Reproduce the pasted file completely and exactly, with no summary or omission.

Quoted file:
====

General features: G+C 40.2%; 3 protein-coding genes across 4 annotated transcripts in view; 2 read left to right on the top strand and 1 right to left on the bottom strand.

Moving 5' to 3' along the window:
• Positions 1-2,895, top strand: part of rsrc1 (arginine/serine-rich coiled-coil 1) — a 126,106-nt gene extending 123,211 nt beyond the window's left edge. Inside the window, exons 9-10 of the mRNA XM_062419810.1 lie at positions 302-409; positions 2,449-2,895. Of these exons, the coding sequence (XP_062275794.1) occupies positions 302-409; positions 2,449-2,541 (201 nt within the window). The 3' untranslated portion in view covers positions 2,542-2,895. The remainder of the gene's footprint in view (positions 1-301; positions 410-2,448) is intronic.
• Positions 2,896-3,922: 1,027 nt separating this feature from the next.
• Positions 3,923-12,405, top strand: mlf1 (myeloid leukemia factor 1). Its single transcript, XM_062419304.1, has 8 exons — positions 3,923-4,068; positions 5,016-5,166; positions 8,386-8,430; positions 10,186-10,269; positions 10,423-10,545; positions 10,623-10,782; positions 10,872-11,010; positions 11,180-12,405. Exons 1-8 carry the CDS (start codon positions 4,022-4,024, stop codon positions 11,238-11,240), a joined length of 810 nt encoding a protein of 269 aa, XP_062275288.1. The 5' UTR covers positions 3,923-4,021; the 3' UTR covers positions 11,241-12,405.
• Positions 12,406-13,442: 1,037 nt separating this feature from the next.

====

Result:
General features: G+C 40.2%; 3 protein-coding genes across 4 annotated transcripts in view; 2 read left to right on the top strand and 1 right to left on the bottom strand.

Moving 5' to 3' along the window:
• Positions 1-2,895, top strand: part of rsrc1 (arginine/serine-rich coiled-coil 1) — a 126,106-nt gene extending 123,211 nt beyond the window's left edge. Inside the window, exons 9-10 of the mRNA XM_062419810.1 lie at positions 302-409; positions 2,449-2,895. Of these exons, the coding sequence (XP_062275794.1) occupies positions 302-409; positions 2,449-2,541 (201 nt within the window). The 3' untranslated portion in view covers positions 2,542-2,895. The remainder of the gene's footprint in view (positions 1-301; positions 410-2,448) is intronic.
• Positions 2,896-3,922: 1,027 nt separating this feature from the next.
• Positions 3,923-12,405, top strand: mlf1 (myeloid leukemia factor 1). Its single transcript, XM_062419304.1, has 8 exons — positions 3,923-4,068; positions 5,016-5,166; positions 8,386-8,430; positions 10,186-10,269; positions 10,423-10,545; positions 10,623-10,782; positions 10,872-11,010; positions 11,180-12,405. Exons 1-8 carry the CDS (start codon positions 4,022-4,024, stop codon positions 11,238-11,240), a joined length of 810 nt encoding a protein of 269 aa, XP_062275288.1. The 5' UTR covers positions 3,923-4,021; the 3' UTR covers positions 11,241-12,405.
• Positions 12,406-13,442: 1,037 nt separating this feature from the next.